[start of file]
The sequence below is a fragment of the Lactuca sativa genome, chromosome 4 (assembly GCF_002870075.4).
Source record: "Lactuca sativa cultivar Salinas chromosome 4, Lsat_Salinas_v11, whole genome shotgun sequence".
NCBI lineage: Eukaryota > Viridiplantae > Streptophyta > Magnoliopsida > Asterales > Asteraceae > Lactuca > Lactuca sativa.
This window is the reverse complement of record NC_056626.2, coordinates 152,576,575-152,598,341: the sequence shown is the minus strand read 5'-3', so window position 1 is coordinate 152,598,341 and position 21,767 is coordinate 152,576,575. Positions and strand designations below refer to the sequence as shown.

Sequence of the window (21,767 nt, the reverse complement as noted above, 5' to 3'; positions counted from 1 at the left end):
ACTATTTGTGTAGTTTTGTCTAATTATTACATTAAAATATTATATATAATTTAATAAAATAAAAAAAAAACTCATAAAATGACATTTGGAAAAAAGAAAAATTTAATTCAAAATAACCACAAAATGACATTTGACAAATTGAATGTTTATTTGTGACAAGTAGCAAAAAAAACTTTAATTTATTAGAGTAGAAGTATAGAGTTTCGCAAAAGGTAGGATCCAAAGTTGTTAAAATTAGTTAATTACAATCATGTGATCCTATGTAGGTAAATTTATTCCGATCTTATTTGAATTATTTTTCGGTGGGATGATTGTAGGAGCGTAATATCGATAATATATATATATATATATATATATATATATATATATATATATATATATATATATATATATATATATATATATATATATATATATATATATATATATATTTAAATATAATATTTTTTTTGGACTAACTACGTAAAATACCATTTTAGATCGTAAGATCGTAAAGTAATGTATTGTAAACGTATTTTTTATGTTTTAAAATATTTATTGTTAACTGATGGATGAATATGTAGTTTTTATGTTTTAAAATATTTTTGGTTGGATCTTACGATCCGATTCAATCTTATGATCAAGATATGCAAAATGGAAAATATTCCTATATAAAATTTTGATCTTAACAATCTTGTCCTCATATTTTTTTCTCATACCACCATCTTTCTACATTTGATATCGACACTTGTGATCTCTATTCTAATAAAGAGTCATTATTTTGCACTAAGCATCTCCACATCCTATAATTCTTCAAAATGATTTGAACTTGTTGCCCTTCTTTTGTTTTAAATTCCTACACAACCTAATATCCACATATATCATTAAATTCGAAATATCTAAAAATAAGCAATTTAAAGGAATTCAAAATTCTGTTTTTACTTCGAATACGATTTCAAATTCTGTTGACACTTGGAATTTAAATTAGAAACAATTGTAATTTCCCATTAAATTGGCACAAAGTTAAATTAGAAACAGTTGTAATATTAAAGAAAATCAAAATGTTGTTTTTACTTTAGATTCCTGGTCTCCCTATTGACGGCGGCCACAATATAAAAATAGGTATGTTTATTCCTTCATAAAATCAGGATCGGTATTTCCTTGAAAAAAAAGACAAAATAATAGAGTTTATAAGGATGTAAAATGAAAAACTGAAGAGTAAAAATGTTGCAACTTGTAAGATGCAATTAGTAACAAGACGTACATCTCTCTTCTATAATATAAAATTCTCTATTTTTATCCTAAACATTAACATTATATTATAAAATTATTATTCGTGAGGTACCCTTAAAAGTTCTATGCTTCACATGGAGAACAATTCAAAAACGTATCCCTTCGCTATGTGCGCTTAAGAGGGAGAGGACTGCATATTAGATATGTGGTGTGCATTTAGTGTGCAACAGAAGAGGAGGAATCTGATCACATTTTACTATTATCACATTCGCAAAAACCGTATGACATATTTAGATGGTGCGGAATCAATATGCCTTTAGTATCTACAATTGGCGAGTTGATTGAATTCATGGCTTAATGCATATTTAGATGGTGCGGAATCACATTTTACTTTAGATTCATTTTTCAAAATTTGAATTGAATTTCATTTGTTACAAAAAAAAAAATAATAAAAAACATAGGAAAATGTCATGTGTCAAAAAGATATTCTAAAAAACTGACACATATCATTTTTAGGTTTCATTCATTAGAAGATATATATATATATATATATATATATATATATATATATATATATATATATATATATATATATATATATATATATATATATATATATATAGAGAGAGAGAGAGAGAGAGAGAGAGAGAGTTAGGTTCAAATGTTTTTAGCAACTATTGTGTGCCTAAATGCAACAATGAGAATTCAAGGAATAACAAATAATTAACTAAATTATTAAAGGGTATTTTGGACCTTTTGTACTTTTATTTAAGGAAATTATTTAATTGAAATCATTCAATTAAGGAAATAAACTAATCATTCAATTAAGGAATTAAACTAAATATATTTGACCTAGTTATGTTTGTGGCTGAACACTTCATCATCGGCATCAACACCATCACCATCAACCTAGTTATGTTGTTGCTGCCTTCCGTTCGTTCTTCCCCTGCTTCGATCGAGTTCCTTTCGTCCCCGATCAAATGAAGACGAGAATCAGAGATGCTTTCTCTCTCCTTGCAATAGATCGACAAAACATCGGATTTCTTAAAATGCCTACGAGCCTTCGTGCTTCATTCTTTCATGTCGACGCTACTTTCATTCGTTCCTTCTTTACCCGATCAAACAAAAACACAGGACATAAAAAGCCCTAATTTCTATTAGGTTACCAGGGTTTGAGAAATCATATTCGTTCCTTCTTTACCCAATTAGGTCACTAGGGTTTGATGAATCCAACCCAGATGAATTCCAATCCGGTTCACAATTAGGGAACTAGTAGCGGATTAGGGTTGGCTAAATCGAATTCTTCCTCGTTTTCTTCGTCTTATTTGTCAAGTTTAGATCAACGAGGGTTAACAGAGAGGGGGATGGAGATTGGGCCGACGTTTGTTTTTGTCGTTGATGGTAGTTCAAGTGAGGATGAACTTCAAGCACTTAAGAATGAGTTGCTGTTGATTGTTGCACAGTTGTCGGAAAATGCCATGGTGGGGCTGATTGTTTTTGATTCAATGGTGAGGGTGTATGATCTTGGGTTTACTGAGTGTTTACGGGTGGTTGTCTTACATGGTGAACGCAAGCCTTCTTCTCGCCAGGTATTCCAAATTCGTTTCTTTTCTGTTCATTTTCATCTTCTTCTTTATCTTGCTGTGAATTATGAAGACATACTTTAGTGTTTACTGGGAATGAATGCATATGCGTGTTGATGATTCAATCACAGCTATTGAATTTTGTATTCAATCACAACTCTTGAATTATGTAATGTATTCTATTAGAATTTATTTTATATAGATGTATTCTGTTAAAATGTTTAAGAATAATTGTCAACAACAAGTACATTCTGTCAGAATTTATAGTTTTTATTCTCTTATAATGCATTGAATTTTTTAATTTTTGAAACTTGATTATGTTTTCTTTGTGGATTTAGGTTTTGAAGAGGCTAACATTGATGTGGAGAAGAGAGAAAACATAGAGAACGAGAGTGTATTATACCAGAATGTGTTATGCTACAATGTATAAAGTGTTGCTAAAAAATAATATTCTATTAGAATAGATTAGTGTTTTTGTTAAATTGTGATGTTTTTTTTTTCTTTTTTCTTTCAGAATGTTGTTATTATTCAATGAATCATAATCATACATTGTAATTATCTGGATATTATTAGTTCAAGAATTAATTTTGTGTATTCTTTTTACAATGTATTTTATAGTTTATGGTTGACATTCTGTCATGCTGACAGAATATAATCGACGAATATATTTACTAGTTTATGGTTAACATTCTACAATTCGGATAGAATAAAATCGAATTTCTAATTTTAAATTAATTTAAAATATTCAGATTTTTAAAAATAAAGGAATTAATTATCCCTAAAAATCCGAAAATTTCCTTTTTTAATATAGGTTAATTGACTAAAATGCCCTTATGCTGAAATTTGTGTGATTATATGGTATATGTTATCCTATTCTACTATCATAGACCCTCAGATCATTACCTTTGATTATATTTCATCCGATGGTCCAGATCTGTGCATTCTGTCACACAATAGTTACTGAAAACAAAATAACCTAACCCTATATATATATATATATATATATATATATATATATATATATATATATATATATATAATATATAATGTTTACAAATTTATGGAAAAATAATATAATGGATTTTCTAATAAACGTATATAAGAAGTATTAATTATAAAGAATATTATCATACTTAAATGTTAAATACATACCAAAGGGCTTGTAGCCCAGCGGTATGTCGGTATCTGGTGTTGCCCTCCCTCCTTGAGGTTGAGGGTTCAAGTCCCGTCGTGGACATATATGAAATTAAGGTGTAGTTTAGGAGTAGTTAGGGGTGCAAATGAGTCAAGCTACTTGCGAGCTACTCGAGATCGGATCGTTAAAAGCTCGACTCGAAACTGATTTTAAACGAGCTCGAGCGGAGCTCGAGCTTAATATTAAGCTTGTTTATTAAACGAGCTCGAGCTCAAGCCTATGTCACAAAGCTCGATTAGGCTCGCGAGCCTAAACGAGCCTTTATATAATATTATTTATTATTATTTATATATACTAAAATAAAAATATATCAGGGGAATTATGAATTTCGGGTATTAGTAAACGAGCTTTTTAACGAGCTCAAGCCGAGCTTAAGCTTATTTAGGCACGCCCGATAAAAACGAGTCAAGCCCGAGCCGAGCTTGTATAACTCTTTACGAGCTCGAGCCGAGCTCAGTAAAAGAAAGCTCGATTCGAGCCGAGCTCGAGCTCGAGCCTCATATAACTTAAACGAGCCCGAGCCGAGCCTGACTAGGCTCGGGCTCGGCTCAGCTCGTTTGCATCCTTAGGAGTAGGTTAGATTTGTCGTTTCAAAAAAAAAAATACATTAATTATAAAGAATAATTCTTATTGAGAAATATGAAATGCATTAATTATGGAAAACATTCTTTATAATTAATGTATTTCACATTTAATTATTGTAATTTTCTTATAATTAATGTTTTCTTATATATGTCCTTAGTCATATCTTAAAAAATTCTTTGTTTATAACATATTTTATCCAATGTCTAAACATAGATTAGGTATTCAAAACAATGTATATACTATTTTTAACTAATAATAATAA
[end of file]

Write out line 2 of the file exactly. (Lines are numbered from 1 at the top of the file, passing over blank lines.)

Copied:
Source record: "Lactuca sativa cultivar Salinas chromosome 4, Lsat_Salinas_v11, whole genome shotgun sequence".